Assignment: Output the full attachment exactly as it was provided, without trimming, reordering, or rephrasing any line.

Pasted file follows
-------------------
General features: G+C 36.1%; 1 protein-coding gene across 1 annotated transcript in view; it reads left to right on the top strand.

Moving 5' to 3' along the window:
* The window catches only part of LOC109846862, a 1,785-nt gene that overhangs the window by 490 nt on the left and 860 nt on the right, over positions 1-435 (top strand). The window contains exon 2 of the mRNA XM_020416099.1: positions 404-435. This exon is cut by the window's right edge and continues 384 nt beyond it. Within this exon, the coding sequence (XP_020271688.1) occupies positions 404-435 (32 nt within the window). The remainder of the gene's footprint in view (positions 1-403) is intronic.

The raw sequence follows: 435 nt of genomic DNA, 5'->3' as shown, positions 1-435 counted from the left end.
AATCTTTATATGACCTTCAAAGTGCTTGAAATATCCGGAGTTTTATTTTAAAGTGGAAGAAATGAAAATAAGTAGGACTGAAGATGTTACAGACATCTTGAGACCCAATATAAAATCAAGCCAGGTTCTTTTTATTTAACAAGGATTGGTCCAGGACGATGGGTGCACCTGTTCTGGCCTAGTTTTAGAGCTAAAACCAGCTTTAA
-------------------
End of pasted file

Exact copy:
General features: G+C 36.1%; 1 protein-coding gene across 1 annotated transcript in view; it reads left to right on the top strand.

Moving 5' to 3' along the window:
* The window catches only part of LOC109846862, a 1,785-nt gene that overhangs the window by 490 nt on the left and 860 nt on the right, over positions 1-435 (top strand). The window contains exon 2 of the mRNA XM_020416099.1: positions 404-435. This exon is cut by the window's right edge and continues 384 nt beyond it. Within this exon, the coding sequence (XP_020271688.1) occupies positions 404-435 (32 nt within the window). The remainder of the gene's footprint in view (positions 1-403) is intronic.

The raw sequence follows: 435 nt of genomic DNA, 5'->3' as shown, positions 1-435 counted from the left end.
AATCTTTATATGACCTTCAAAGTGCTTGAAATATCCGGAGTTTTATTTTAAAGTGGAAGAAATGAAAATAAGTAGGACTGAAGATGTTACAGACATCTTGAGACCCAATATAAAATCAAGCCAGGTTCTTTTTATTTAACAAGGATTGGTCCAGGACGATGGGTGCACCTGTTCTGGCCTAGTTTTAGAGCTAAAACCAGCTTTAA